My Lords, I thank the noble Baroness, Lady Hayman, for initiating this critical debate and I thank noble Lords for their important contributions.
I do not always agree with the noble Lord, Lord Forsyth, but I agree 100% with him that an urgent two-day debate on the economy is critical and that it is extraordinary that this has not happened already. I might not agree with everything that the noble Lord would say in that debate but the idea that he, and almost every other noble Lord, is limited to two minutes in debates on issues as important as this is absurd. I hope that the House of Lords Commission will look at this again.
How we respond to the impact of the Covid-19 crisis and rebuild our economy in its wake could not be more important. After all the sacrifices that have been made, after all the suffering that has been endured and after all that we have witnessed of the heroism of our front-line workers, this is not a moment to return to business as usual. It is a moment for a profound rethink about what we value in our society and how we can rebuild our economy to reflect those values.
Do we want to continue with an economy and society in which 10% of the population holds 50% of the wealth while NHS staff and care workers struggle to make ends meet, where 4.2 million children were living in relative poverty in 2019 and where the IFS expects that number to rise to 5.2 million by 2022? Do we want to continue with an economy and society in which 45% of children from black and minority ethnic groups live in poverty, compared with 30% of the population as a whole and 26% of the children of white British families, and where 72% of children growing up in poverty live in a household where at least one parent works? Do we want to continue with an economy in which not only are poorer people living shorter lives but, as research suggests, life expectancy is going down for some? Do we want to continue with an economy that fails to transform itself to tackle the climate crisis, misses the economic opportunities to lead the way on green technology and condemns future generations to an impoverished economy laden with stranded assets and trapped in feedback loops that destroy wealth and endanger our planet?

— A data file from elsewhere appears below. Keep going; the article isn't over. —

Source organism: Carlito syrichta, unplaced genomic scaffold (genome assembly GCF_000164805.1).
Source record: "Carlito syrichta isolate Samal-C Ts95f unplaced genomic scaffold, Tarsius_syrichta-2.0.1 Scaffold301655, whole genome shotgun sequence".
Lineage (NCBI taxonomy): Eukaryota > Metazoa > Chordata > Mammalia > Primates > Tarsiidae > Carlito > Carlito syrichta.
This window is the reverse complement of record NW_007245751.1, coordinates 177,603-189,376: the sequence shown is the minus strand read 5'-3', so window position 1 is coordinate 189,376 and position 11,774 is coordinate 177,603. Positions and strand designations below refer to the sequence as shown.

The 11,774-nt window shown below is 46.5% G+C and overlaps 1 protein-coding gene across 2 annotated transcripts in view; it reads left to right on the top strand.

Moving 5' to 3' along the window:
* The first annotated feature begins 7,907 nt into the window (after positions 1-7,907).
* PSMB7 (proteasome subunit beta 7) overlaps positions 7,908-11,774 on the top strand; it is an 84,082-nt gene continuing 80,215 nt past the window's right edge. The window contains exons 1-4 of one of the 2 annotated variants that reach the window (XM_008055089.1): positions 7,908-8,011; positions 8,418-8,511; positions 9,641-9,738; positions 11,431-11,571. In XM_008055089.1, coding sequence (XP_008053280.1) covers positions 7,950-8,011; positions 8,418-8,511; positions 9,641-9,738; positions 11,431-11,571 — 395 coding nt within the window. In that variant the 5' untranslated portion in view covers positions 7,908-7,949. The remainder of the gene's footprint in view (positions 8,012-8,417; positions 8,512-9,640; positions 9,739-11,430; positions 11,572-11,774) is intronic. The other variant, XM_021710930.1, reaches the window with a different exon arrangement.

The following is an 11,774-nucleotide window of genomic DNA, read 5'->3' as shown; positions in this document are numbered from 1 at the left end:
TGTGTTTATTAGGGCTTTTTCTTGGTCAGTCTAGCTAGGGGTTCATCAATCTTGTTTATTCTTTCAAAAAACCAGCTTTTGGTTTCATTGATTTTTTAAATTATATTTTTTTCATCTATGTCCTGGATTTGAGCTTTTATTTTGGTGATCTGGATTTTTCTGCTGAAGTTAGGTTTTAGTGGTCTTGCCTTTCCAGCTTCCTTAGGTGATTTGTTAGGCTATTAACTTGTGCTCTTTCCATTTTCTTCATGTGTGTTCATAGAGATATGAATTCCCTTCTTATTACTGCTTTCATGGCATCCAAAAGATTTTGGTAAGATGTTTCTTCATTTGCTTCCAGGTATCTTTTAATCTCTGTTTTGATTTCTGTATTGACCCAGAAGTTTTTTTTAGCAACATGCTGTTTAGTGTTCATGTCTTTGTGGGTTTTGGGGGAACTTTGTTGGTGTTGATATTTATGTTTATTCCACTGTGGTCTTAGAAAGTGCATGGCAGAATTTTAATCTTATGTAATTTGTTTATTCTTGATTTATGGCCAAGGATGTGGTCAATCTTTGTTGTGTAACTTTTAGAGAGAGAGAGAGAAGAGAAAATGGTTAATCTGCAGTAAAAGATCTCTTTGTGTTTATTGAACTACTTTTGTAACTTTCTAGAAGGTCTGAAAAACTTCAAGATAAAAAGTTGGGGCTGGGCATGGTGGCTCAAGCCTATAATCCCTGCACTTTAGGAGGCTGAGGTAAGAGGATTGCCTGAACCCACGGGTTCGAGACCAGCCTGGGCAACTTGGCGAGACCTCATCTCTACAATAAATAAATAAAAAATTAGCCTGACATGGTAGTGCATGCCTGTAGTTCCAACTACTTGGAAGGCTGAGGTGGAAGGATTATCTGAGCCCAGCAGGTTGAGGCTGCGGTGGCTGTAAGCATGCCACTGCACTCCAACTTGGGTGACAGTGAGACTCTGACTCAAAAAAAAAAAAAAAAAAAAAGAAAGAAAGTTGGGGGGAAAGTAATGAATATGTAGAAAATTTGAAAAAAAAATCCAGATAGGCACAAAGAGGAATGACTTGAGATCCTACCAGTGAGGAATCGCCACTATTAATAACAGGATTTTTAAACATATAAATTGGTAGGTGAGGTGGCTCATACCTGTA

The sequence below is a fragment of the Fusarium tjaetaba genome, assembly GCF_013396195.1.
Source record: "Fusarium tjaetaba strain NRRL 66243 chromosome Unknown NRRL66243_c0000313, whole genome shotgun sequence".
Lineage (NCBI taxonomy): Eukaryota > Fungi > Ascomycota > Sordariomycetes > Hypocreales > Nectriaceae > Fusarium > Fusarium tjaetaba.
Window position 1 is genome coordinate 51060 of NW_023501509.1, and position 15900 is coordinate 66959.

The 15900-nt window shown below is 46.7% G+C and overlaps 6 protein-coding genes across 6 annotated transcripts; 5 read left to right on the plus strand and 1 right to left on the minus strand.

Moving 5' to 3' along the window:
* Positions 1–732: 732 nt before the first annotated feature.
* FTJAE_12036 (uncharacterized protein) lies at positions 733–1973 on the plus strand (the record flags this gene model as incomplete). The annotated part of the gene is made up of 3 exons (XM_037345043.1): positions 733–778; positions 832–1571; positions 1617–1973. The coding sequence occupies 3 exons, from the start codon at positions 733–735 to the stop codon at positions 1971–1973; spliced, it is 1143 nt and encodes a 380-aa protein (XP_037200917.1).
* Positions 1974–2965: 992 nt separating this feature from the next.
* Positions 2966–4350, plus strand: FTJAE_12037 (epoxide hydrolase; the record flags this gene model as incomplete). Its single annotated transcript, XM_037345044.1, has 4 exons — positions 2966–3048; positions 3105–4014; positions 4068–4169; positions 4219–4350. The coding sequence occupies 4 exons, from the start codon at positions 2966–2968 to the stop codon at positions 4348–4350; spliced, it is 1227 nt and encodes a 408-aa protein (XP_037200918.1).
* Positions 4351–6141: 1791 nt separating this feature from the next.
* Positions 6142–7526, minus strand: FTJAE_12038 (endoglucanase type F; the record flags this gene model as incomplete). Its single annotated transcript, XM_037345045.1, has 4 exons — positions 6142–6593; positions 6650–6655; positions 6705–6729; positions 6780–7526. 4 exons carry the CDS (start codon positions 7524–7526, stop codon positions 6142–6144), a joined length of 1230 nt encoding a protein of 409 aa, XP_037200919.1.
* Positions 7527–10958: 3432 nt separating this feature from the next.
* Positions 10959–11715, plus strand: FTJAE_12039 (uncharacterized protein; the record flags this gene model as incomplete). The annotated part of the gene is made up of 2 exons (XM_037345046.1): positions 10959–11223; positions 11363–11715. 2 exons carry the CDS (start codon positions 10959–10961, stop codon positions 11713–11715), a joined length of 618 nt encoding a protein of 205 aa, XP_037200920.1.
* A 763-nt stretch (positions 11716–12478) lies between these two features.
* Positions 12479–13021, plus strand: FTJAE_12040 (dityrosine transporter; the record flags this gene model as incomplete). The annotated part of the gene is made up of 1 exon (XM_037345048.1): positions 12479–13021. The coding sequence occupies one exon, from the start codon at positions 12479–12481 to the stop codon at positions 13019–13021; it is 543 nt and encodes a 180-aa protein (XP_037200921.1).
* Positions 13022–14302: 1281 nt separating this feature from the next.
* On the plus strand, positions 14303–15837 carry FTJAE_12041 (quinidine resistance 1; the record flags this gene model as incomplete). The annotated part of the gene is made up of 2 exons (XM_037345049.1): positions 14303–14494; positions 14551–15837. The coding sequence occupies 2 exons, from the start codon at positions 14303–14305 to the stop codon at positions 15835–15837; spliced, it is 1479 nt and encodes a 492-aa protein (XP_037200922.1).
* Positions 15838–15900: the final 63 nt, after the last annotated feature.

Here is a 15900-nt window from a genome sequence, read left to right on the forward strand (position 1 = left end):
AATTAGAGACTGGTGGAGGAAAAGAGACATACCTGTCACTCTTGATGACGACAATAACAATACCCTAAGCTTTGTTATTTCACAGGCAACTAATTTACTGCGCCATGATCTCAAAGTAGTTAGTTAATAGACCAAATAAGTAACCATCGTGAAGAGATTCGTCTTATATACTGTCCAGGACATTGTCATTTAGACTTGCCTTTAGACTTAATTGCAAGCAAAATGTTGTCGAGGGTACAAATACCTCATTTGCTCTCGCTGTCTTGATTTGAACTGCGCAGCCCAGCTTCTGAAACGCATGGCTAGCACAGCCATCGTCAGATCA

Those are the questions that we must answer. If the Government go back to business as usual, it will be clear that their answer is, “Yes, that is what we want.”—or, at least, that is what they will tolerate as a price for maintaining the status quo, although, as we know, it is future generations who will end up picking up the bill. I do not think that this is what the British people want, and I hope that it will not be the direction in which the Government travel. We have much work to do to tackle the challenges posed by pre-existing structural injustices in our economy, which are now being compounded by the impacts of the Covid-19 crisis: the lack of social mobility across our society; gender, racial and intergenerational wealth disparities; the discrimination that still exists in the workplace and with regard to access to capital; and the desperate plight of many of those on universal credit.
Yesterday, the Social Mobility Commission published its report on the government response to its recommendations over the past seven years. It marked the Government’s responses to 76% of its recommendations as either red or amber—that is, that the Government had made either little or no progress or insufficient progress towards meeting them. The Government had met less than a quarter of its recommendations in full. The report notes that social mobility has never been more important, as the young and the poor will suffer most from the economic downturn as a result of Covid.
However, despite the rhetoric of government that it intends to level up opportunity, it is not acting to make its words a reality. If we are to build a dynamic and sustainable economy, it will be critical that we improve social mobility and remove additional obstacles facing BAME communities. Sadly, the Government’s record in that respect is no more encouraging. Their response to most of the recommendations in the report on Race in the Workplace by the noble Baroness, Lady McGregor-Smith, was one of either obfuscation or rejection—another opportunity to show that black lives matter was not taken.